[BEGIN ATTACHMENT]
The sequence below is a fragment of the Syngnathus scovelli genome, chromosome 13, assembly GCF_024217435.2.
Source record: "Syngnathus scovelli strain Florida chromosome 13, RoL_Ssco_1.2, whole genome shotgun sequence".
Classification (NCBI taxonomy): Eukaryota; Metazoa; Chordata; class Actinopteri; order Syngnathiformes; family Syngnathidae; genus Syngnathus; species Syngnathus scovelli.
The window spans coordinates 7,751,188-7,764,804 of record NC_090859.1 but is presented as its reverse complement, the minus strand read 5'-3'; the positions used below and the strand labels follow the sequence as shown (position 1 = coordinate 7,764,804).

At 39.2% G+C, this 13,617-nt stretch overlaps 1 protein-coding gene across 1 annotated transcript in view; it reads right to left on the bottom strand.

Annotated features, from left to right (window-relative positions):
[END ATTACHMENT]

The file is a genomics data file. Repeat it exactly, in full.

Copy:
The sequence below is a fragment of the Syngnathus scovelli genome, chromosome 13, assembly GCF_024217435.2.
Source record: "Syngnathus scovelli strain Florida chromosome 13, RoL_Ssco_1.2, whole genome shotgun sequence".
Classification (NCBI taxonomy): Eukaryota; Metazoa; Chordata; class Actinopteri; order Syngnathiformes; family Syngnathidae; genus Syngnathus; species Syngnathus scovelli.
The window spans coordinates 7,751,188-7,764,804 of record NC_090859.1 but is presented as its reverse complement, the minus strand read 5'-3'; the positions used below and the strand labels follow the sequence as shown (position 1 = coordinate 7,764,804).

At 39.2% G+C, this 13,617-nt stretch overlaps 1 protein-coding gene across 1 annotated transcript in view; it reads right to left on the bottom strand.

Annotated features, from left to right (window-relative positions):